Health Testing: The BAER Test

my name is dr. Ellis Loew and I'm a

physiologist in the vet College at

Cornell University in New York there are

defects that occur in the pathways

between the ear and the brain and if

those defects are present then the

animal is deaf most of these are

congenital so they're there during

development something goes wrong and the

animals are born deaf however you can't

tell necessarily that they're deaf

simply from their behavior when they're

just little pups so many years ago a

test was developed originally for humans

that basically measures the electrical

response of the ear and the early brain

centers when you give a stimulus so the

stimulus we use is up click you may be

able to hear that okay and every time

that clicks it stimulates the cells in

the inner ear they fire nerve impulses

that travel along a nerve to another

group of cells they fire pass that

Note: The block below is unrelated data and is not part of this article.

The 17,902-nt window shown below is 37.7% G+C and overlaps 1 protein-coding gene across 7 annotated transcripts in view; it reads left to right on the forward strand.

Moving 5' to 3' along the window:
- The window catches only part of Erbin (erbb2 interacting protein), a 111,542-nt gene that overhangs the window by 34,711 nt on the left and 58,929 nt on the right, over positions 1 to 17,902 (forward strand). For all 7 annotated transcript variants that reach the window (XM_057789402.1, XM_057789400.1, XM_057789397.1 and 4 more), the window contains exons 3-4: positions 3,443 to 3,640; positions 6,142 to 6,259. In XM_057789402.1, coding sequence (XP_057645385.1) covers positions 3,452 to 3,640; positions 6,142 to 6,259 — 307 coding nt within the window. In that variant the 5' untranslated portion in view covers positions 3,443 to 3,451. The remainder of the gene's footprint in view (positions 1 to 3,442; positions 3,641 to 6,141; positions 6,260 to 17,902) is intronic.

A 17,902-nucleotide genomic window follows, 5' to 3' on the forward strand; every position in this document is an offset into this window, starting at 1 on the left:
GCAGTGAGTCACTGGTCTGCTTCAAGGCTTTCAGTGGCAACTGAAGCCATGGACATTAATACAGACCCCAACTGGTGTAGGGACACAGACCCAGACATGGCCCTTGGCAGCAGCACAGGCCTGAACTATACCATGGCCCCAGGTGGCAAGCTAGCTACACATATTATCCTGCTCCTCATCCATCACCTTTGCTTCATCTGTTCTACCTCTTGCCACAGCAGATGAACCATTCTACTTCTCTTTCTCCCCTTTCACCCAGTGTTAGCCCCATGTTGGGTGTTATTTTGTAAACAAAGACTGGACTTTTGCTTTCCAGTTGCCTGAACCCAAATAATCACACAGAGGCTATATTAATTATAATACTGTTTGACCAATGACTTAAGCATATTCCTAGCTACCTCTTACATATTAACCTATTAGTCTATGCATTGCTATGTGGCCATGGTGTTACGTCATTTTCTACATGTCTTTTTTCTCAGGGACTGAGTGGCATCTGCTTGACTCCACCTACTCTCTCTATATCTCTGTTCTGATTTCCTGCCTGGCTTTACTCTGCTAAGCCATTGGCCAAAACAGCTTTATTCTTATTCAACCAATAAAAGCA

information to another group of cells

and daisy chains its way along these

brain impulses are these nerve impulses

travel along and if everything is fine

what you get is a serie a series of

waves I think you already saw what they

look like each one of these waves

corresponds to that information

traveling along the nerve pathway if you

find that the animal has some congenital

defect you don't see those waves at all

but she gets a flatline and one of the

things that can happen it can be both

ear so it could just be one ear okay so

this is particularly helpful in

differentiating between you know a dog

that doesn't seem to respond really well

versus one that has only one side

functioning versus normal for most of

the people who do the test it's very

inexpensive the animal is not an


it's not even sedated and the owners

with the animal all the time and it's

essentially painless

do any number of dogs this quick test